Balfour v Balfour

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Balfour v Balfour
Haeckel Ceylon Jungle River.jpg
Court Court of Appeal (Civil Division)
Full case name Balfour v Balfour
Decided 25 June 1919
Citation(s) [1919] 2 KB 571
Legislation cited Married Women's Property Act 1882
Case opinions
Warrington LJ, Duke LJ and Atkin LJ
Causes of action; Intention to create legal relations; Maintenance; Marriage; Oral contracts

Balfour v Balfour [1919] 2 KB 571 is a leading English contract law case. It held that there is a rebuttable presumption against an intention to create a legally enforceable agreement when the agreement is domestic in nature.


Mr Balfour was a civil engineer, and worked for the Government as the Director of Irrigation in Ceylon (now Sri Lanka). Mrs Balfour was living with him. In 1915, they both came back to England during Mr Balfour's leave. But Mrs Balfour had developed rheumatic arthritis. Her doctor advised her to stay in England, because a jungle climate would be detrimental to her health. As Mr Balfour's boat was about to set sail, he promised her £30 a month until she came back to Ceylon. They drifted apart, and Mr Balfour wrote saying it was better that they remain apart. In March 1918, Mrs Balfour sued him to keep up with the monthly £30 payments. In July she got a decree nisi and in December she obtained an order for alimony.

At first instance, Sargant J held that Mr Balfour was under an obligation to support his wife.


The Court of Appeal unanimously held that there was no enforceable agreement, although the depth of their reasoning differed. Warrington LJ delivered his opinion first, the core part being this passage.[1]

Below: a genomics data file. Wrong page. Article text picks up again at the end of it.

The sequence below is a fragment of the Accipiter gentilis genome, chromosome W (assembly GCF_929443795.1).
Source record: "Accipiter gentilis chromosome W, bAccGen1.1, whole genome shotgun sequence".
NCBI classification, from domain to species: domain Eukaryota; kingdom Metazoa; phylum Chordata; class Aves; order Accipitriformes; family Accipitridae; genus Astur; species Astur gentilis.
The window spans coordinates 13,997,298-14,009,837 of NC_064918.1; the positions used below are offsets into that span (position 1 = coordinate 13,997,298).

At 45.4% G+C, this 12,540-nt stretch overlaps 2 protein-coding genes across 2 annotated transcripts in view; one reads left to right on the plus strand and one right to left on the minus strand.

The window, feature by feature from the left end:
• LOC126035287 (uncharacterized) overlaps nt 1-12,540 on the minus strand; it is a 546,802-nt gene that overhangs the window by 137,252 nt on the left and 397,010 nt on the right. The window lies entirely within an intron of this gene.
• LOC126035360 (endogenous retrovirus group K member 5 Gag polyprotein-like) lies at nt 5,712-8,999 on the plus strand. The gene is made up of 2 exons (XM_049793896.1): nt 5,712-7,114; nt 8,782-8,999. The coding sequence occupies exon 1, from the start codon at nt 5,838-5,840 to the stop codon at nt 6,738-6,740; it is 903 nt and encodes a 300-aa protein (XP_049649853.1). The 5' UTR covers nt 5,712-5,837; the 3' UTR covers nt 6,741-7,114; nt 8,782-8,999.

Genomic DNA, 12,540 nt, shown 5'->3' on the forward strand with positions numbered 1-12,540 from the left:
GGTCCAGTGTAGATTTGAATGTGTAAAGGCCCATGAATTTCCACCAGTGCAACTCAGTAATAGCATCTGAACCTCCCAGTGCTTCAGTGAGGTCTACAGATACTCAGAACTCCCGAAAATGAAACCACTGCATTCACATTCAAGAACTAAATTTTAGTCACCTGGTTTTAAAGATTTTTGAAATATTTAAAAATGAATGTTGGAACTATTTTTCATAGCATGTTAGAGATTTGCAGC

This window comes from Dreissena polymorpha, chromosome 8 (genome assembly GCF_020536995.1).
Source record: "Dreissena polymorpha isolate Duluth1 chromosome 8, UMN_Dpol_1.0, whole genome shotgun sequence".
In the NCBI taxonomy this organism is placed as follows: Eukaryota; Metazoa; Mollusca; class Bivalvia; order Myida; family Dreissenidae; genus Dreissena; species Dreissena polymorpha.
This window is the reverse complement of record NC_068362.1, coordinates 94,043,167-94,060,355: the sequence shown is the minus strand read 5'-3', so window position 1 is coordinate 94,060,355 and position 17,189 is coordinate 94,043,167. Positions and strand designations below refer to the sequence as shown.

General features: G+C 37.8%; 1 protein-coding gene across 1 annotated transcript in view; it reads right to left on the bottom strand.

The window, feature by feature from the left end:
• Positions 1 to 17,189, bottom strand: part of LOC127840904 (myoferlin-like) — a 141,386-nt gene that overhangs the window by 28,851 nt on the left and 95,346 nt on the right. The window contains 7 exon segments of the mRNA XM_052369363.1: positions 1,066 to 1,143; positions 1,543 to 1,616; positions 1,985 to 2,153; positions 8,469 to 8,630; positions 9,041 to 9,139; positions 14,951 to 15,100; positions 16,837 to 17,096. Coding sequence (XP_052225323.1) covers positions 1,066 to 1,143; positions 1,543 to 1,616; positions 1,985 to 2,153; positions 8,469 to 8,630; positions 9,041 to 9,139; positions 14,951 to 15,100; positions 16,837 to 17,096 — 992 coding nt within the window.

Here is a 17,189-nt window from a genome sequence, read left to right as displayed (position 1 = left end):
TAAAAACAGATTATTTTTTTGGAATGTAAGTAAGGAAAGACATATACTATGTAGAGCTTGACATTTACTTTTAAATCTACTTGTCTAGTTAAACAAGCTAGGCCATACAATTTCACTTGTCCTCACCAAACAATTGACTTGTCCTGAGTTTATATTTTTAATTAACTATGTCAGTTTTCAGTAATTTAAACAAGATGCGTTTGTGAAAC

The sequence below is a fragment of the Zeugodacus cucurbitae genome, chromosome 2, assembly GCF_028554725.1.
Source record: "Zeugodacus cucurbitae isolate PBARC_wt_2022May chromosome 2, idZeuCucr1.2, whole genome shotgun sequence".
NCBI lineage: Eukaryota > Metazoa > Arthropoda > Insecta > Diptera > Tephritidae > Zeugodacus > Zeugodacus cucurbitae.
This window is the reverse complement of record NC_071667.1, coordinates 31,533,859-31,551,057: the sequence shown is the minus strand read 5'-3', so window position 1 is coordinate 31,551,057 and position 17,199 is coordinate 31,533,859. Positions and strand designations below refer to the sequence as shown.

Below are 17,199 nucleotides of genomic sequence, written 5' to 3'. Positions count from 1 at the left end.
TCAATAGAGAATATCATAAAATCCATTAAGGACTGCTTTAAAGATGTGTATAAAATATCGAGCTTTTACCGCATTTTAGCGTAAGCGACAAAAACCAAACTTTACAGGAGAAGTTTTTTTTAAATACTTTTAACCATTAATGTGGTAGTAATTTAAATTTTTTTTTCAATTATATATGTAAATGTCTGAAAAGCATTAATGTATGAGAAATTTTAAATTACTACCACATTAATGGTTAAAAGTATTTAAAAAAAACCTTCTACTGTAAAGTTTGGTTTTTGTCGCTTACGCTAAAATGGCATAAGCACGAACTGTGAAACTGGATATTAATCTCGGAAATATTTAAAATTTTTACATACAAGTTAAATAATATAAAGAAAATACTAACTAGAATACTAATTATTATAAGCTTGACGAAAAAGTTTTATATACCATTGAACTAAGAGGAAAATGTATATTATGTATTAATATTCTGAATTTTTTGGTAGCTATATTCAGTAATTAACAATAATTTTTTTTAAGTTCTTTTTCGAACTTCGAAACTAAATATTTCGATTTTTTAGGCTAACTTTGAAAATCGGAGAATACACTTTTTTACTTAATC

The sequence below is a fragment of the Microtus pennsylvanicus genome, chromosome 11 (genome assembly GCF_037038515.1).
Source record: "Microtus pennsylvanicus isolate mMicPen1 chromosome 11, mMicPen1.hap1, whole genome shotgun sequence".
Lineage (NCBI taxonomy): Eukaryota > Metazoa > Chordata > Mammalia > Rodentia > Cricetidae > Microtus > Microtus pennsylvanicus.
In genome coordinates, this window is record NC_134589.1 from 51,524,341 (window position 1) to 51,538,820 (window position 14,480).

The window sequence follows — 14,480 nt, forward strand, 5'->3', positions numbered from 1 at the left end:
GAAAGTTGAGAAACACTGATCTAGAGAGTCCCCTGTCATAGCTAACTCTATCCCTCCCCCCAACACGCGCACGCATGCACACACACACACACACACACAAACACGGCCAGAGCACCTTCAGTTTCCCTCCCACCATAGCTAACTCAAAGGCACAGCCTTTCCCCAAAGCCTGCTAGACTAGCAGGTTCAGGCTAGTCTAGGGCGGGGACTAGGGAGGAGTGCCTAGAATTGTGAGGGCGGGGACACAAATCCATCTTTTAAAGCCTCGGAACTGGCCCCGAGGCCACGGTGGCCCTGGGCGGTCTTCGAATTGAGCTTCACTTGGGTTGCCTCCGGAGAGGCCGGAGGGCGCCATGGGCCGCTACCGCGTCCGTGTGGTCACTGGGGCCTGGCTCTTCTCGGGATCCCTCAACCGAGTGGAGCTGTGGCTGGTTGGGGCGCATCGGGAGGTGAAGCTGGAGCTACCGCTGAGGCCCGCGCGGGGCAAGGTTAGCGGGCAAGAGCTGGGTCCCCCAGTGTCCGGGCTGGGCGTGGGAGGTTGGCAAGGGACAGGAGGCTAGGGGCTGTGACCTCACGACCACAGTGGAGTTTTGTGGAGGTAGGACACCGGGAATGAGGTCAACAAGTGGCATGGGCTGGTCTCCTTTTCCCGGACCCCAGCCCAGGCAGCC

Then Duke LJ gave his. He placed weight on the fact that the parties had not yet been divorced, and that the promise had been made still whilst as husband and wife.

Lord Justice Atkin[2] took a different approach, emphasising that there was no "intention to effect legal relations". That was so because it was a domestic agreement between husband and wife, and it meant the onus of proof was on the plaintiff, Mrs Balfour. She did not rebut the presumption.


The case is often cited in conjunction with Merritt v Merritt [1970] 2 All ER 760; [1970] 1 WLR 1211. Here the court distinguished the case from Balfour v Balfour on the fact that Mr and Mrs Merritt, although still married, were estranged at the time the agreement was made and therefore any agreement between them was made with the intention to create legal relations. Both cases are often quoted examples of the principle of precedent.

See also[edit]

  • Creating legal relations in English law
  • Diwell v Farnes [1959] 1 WLR 624; [1959] 2 All ER 379;
  • Gould v Gould [1970] 1 QB 275; [1969] 3 WLR 490; [1969] 3 All ER 728
  • Hoddinott v Hoddinott [1949] 2 KB 406
  • Jones v Padavatton [1969] 1 WLR 328; [1969] 2 All ER 616
  • Spellman v Spellman [1961] 1 WLR 921; [1961] 2 All ER 498
  • Merritt v Merritt [1970] 1 WLR 1211; [1970] 2 All ER 760
  • Robinson v Customs and Excise Commissioners [2000] Po LR 112; Times, April 28, 2000
  • Plate v Durst, 42 W.Va. 63, 66-67, 24 S.E. 580, 581, 32 LRA 404 (1896) defendant promised plaintiff £1000 and a diamond ring if she would remain his domestic servant for 10 years, and she did, but then he claimed the promise was only in jest. Held that there was a valid contract. "Jokes are sometimes taken seriously... if such is the case, and thereby the person deceived is led to give valuable services in the full belief and expectation that the joker is in earnest, the law will also take the joker at his word, and give him good reason to smile."


  1. ^ [1919] 2 KB 571, 574-575
  2. ^ [1919] 2 KB 571, 579-580

External links[edit]